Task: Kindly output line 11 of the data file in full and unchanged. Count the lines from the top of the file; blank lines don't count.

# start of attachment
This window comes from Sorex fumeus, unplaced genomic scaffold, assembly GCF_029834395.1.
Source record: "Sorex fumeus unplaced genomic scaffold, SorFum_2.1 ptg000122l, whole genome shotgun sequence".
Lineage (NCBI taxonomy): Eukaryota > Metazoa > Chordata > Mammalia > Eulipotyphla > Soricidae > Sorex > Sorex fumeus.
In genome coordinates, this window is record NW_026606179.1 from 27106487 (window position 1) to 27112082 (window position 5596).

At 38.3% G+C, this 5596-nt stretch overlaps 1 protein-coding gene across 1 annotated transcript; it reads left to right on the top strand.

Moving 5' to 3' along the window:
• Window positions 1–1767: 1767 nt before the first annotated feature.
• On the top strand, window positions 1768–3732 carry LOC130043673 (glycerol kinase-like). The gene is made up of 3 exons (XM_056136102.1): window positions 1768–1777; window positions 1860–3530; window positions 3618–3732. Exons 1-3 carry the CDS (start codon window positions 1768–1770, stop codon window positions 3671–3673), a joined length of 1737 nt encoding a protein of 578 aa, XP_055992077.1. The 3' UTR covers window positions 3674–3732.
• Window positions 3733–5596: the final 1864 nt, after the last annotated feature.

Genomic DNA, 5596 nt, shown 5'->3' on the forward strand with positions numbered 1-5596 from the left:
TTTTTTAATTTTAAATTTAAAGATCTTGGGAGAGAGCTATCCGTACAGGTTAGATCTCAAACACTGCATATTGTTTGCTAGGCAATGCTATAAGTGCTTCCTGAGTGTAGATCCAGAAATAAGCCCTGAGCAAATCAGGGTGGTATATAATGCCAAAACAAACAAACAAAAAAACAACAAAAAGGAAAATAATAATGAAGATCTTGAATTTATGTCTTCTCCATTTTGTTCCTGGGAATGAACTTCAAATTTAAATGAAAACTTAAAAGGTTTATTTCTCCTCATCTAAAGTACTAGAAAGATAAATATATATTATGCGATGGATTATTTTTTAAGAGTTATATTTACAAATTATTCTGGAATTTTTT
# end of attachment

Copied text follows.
TTTTTTAATTTTAAATTTAAAGATCTTGGGAGAGAGCTATCCGTACAGGTTAGATCTCAAACACTGCATATTGTTTGCTAGGCAATGCTATAAGTGCTTCCTGAGTGTAGATCCAGAAATAAGCCCTGAGCAAATCAGGGTGGTATATAATGCCAAAACAAACAAACAAAAAAACAACAAAAAGGAAAATAATAATGAAGATCTTGAATTTATGTCTTCTCCATTTTGTTCCTGGGAATGAACTTCAAATTTAAATGAAAACTTAAAAGGTTTATTTCTCCTCATCTAAAGTACTAGAAAGATAAATATATATTATGCGATGGATTATTTTTTAAGAGTTATATTTACAAATTATTCTGGAATTTTTT